Simon,

We're still benchmarking the various changes we've made during the day. I'm sitting here watching a tail of a log file waiting for it to finish. Ah the joys of the internet startup :)


Our plan of action is

1. Have baseline from which we can work from. We now have that.

2. Create the correct sub-query index and work out the (hopefully) increase in speed.

3. Work through all the remaining indexes and check that we have not made the same mistake. I know we actually have :( Keep rerunning our benchmark so we know if we are actually making a difference.

4. Work through returning just the columns we actually need from our queries. We have a recollection that if we can build an index with all the information necessary in it, we can do all the work in joins rather than paging out to disk. Is this what you are referring to?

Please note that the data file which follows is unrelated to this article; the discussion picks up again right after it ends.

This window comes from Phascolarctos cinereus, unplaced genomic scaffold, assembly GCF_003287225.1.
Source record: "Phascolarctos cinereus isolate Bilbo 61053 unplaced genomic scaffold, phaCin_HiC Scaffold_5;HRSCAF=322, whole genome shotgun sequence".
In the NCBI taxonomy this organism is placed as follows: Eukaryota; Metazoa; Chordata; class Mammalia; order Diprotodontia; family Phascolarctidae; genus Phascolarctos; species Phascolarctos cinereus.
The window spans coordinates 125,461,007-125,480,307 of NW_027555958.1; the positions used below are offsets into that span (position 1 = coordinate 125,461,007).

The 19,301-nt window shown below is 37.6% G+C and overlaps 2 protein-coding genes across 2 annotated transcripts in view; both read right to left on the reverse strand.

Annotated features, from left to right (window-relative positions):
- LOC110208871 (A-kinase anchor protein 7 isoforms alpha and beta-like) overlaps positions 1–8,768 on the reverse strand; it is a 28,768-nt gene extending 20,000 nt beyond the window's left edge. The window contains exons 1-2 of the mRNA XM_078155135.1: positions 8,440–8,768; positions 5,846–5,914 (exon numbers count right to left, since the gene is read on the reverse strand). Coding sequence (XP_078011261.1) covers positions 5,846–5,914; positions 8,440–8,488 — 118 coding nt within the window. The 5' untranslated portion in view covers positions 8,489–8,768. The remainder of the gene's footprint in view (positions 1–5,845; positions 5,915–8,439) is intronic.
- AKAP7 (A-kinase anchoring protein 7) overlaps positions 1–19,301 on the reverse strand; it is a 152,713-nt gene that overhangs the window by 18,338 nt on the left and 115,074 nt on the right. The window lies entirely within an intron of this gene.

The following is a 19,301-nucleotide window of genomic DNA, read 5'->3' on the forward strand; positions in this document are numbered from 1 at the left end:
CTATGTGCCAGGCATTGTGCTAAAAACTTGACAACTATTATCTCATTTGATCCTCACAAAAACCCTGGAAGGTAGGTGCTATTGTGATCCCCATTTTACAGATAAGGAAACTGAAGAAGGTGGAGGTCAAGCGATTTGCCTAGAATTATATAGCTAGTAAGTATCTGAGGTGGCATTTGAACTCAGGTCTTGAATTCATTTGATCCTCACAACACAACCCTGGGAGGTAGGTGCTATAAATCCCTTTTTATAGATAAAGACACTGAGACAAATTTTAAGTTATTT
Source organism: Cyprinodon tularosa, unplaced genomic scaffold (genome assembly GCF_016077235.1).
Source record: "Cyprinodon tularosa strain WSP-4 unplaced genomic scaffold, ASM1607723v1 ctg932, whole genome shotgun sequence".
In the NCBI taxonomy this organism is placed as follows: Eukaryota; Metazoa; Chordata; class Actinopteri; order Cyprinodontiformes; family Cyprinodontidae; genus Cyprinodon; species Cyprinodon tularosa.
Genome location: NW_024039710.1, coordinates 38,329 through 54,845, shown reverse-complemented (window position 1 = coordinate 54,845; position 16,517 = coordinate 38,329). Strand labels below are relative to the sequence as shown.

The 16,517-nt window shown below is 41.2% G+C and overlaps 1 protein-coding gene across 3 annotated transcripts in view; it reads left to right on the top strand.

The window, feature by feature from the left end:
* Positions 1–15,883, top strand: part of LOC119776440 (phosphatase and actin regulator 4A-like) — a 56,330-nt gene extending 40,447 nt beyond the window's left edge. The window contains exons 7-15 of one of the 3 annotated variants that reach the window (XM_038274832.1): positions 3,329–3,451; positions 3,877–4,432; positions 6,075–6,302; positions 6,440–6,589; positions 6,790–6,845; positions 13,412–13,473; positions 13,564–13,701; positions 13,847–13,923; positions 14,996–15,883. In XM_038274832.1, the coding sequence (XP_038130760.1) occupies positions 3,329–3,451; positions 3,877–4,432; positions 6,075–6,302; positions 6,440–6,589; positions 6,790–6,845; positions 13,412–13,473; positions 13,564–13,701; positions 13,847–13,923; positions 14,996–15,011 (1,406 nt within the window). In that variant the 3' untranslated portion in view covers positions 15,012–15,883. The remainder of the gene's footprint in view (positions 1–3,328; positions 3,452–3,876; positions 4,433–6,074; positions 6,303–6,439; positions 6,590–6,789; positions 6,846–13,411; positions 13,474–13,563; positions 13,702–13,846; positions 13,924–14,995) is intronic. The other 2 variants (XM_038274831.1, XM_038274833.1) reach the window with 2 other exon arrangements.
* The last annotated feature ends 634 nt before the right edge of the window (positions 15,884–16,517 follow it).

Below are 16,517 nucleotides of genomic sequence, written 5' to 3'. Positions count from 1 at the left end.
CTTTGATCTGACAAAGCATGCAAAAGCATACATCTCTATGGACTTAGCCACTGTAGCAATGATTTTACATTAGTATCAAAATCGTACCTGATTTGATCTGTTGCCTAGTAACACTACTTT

5. Sleep (not exactly sure when) and watch three international rugby games tomorrow.

Rob

On 17 Mar 2017, at 18:15, Simon Slavin wrote:

On 17 Mar 2017, at 5:30pm, Rob Willett <rob.sql...@robertwillett.com> wrote:

echo "select * from Disruptions where status = 2 OR status = 6;" | sqlite3 tfl.sqlite > /dev/null

twice and each run as 12 mins. So we were twice as quick, which is nice.

Do you actually need all columns ? If not, then specifying the columns you need can lead to a further speedup. It might be enough just to specify the columns you need, but you can achieve further increases in speed by making a covering index. If speed for this SELECT is sufficiently important to you, and you don’t actually need all columns, post again and we’ll explain further.

Simon.
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